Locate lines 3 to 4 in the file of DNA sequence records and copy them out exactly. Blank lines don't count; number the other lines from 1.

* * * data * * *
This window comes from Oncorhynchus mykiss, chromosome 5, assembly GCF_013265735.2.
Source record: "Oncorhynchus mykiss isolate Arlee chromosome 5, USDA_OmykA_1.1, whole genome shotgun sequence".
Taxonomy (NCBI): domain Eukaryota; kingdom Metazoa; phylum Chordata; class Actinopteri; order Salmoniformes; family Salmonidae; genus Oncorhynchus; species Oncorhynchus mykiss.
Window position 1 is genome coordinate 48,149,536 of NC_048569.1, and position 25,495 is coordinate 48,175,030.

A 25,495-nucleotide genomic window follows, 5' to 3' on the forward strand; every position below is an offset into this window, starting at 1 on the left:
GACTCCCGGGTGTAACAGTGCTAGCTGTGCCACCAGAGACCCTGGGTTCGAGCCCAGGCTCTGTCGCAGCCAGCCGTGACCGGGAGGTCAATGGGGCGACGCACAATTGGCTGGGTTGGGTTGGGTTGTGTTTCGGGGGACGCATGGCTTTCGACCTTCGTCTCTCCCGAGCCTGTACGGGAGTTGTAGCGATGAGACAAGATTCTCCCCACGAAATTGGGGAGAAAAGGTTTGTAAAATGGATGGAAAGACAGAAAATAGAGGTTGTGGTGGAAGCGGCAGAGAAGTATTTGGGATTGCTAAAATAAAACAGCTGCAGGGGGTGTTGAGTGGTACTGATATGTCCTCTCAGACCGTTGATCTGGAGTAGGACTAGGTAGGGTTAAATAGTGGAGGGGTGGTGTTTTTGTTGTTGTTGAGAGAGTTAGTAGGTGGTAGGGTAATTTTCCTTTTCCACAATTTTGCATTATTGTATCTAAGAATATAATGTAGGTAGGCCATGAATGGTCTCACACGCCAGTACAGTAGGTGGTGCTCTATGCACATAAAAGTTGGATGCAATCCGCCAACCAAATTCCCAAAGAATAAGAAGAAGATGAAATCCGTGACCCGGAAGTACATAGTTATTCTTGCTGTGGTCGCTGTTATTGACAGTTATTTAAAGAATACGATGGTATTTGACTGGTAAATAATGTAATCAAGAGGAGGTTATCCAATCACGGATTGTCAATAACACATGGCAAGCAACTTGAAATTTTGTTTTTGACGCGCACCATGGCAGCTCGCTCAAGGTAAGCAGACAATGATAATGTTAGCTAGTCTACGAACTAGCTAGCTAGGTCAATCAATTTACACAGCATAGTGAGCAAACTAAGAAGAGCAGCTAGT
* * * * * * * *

Taxonomy (NCBI): domain Eukaryota; kingdom Metazoa; phylum Chordata; class Actinopteri; order Salmoniformes; family Salmonidae; genus Oncorhynchus; species Oncorhynchus mykiss.
Window position 1 is genome coordinate 48,149,536 of NC_048569.1, and position 25,495 is coordinate 48,175,030.